Your ‘healthy’ bac­te­ria are as in­di­vid­ual as you are

Daily Trust - - HAS#TAG -

When it comes to the com­mu­ni­ties of help­ful bac­te­ria liv­ing in and on people, “one-size-fits-all” is def­i­nitely not the rule, a new study finds.

A team at the Univer­sity of Michi­gan found wide vari­a­tion in the types of bac­te­ria that healthy people have in their di­ges­tive tracts and else­where, sug­gest­ing that ben­e­fi­cial com­mu­ni­ties of mi­crobes come in many dif­fer­ent forms.

Each per­son has a unique collection of bac­te­rial com­mu­ni­ties aris­ing from their life his­tory, diet, med­i­ca­tion use and en­vi­ron­men­tal ex­po­sures, the re­searchers said. Col­lec­tively, these com­mu­ni­ties are known as the “mi­cro­biome.”

“What our data shows is that just be­cause a per­son’s mi­cro­biome is dif­fer­ent doesn’t make it un­healthy,” study au­thor Patrick Schloss, an as­so­ciate pro­fes­sor of mi­cro­bi­ol­ogy and im­munol­ogy at the univer­sity’s med­i­cal school, said in a school news re­lease. He said the re­searchers also “demon­strates there’s more to learn about the fac­tors that cause one’s mi­cro­biome to change.”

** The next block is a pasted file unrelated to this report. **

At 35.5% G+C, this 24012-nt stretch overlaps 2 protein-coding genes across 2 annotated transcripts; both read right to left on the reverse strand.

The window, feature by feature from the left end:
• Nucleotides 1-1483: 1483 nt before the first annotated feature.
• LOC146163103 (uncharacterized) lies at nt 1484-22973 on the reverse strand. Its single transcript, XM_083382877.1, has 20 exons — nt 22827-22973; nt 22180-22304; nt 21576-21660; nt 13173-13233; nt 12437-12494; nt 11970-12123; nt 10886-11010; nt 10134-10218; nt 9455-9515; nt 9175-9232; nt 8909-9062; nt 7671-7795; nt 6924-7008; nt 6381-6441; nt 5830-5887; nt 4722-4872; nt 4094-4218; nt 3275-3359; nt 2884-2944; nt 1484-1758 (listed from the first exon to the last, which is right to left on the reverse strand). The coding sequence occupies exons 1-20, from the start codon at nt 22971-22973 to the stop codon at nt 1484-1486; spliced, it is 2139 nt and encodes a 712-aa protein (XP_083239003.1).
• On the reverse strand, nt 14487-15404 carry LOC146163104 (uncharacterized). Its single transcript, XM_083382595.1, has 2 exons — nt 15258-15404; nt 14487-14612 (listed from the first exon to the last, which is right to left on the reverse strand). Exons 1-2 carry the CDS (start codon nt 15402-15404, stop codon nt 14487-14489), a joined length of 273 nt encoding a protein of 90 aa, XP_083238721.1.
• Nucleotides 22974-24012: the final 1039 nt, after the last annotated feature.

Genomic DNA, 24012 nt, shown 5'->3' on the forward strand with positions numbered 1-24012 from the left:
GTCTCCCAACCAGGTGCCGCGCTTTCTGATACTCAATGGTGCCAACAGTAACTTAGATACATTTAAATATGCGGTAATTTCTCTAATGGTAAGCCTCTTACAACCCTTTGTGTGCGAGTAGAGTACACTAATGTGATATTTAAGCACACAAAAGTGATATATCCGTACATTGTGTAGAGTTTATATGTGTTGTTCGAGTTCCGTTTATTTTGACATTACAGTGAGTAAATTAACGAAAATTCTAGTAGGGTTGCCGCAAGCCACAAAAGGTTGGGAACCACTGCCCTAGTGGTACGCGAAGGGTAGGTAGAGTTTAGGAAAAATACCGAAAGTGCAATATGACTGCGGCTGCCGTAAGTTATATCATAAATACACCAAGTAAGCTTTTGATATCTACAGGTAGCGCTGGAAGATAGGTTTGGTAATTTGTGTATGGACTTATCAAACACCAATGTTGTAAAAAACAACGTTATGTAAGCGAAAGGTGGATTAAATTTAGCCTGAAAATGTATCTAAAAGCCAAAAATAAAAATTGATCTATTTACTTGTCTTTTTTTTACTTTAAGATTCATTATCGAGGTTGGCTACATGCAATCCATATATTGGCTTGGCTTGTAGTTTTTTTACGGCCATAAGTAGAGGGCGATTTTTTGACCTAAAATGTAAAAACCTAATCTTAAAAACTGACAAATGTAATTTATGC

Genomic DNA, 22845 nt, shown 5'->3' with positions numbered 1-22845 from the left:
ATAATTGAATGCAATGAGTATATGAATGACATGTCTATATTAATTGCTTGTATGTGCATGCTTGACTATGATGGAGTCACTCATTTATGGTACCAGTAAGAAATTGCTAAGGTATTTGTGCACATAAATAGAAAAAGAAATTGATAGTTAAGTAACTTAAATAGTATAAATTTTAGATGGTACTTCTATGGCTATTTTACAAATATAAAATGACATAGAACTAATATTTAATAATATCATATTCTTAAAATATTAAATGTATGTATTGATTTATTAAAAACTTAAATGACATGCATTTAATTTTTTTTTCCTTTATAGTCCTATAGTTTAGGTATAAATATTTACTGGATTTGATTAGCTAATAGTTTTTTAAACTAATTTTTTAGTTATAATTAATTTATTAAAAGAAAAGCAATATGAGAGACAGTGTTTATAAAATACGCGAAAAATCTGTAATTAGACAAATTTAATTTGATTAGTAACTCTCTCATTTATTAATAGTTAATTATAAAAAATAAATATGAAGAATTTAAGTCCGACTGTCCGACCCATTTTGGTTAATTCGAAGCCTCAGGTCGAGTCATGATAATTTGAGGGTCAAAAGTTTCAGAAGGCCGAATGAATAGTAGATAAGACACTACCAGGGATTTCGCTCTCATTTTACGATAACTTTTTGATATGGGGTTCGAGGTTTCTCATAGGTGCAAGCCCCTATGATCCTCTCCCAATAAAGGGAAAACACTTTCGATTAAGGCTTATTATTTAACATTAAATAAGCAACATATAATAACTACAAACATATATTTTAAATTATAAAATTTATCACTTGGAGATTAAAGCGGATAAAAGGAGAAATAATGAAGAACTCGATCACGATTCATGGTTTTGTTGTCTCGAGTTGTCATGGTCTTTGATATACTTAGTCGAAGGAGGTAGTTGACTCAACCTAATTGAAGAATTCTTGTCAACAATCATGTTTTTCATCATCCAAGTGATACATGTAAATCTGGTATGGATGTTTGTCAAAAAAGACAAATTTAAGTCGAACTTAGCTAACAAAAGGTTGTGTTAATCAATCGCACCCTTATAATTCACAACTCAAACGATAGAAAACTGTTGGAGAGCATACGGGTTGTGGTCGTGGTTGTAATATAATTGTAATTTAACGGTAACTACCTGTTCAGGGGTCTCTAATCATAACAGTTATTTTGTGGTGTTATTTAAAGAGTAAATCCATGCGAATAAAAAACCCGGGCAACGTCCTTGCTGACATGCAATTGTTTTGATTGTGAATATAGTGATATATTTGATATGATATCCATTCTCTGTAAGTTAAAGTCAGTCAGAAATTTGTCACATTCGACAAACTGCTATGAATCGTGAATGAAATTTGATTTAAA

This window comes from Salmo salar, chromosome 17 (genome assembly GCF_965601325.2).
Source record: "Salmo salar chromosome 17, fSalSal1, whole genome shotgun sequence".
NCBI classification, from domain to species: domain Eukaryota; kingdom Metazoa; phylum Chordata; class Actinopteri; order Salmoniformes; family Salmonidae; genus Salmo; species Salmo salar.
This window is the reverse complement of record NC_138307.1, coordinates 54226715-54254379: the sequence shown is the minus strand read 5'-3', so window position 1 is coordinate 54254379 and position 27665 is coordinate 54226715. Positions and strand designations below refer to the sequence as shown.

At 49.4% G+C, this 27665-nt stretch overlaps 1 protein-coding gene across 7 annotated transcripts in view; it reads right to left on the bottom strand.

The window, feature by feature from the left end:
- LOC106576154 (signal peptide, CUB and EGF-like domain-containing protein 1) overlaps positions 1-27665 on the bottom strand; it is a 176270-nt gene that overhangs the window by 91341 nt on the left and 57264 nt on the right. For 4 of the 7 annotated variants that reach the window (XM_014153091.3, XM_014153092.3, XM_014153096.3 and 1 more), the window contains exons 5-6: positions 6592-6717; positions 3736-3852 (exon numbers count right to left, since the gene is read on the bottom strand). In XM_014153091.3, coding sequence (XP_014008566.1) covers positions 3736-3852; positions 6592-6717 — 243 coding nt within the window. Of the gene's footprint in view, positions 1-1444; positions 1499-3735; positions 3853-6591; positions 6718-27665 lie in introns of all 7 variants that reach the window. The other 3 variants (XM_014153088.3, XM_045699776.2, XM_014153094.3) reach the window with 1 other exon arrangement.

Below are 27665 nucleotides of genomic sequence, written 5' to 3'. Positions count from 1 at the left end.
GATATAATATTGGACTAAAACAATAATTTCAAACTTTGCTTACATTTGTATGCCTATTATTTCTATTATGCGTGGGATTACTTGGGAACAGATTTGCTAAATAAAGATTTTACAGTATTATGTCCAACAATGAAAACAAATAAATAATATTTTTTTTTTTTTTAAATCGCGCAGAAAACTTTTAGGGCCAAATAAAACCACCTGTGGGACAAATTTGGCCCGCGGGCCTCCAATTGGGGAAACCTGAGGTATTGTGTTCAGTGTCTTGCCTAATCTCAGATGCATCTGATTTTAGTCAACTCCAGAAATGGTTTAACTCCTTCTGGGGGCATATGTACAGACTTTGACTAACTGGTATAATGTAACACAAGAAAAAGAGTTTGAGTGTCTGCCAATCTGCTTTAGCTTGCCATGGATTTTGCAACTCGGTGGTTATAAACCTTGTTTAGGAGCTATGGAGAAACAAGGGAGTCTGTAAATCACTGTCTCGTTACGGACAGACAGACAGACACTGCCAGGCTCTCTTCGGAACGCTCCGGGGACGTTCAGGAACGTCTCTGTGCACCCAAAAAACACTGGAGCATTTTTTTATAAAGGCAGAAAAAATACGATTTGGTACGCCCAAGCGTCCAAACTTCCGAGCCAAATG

Schloss’ team an­a­lyzed bac­te­ria sam­ples from nearly 300 healthy adults. The sam­ples were gath­ered from 18 places on the body, in­clud­ing the mouth, nose, gut, be­hind each ear, and in­side each el­bow.

The re­searchers found that the type of com­mu­nity in one lo­ca­tion can pre­dict the type of com­mu­nity in an­other lo­ca­tion, ac­cord­ing to the study pub­lished April 16 in the jour­nal Na­ture.

“What was un­ex­pected was that it was pos­si­ble to pre­dict the type of com­mu­nity a per­son had in their gas­troin­testi­nal track based on the com­mu­nity in their mouth,” Schloss said. “This was pos­si­ble even though the types of bac­te­ria are very dif­fer­ent in the two sites.”

The mix of mi­crobes liv­ing in cer­tain lo­ca­tions can even re­veal some as­pects of a per­son’s life his­tory. For ex­am­ple, level of ed­u­ca­tion was linked with vagi­nal com­mu­nity type, the team found, and whether a per­son was breast-fed was as­so­ci­ated with their gut com­mu­nity type. Gen­der also in­flu­enced sev­eral types of com­mu­nity types.

The re­searchers did not find a link be­tween changes in com­mu­nity type and any changes in a per­son’s health.

The find­ings might have prac­ti­cal ap­pli­ca­tions some­time in the fu­ture, Schloss said.

“Un­der­stand­ing the di­ver­sity of com­mu­nity types and the mech­a­nisms that re­sult in an in­di­vid­ual hav­ing a par­tic­u­lar type or chang­ing types will al­low us to use their com­mu­nity type to as­sess dis­ease risk and to per­son­al­ize their med­i­cal care,” he ex­plained.

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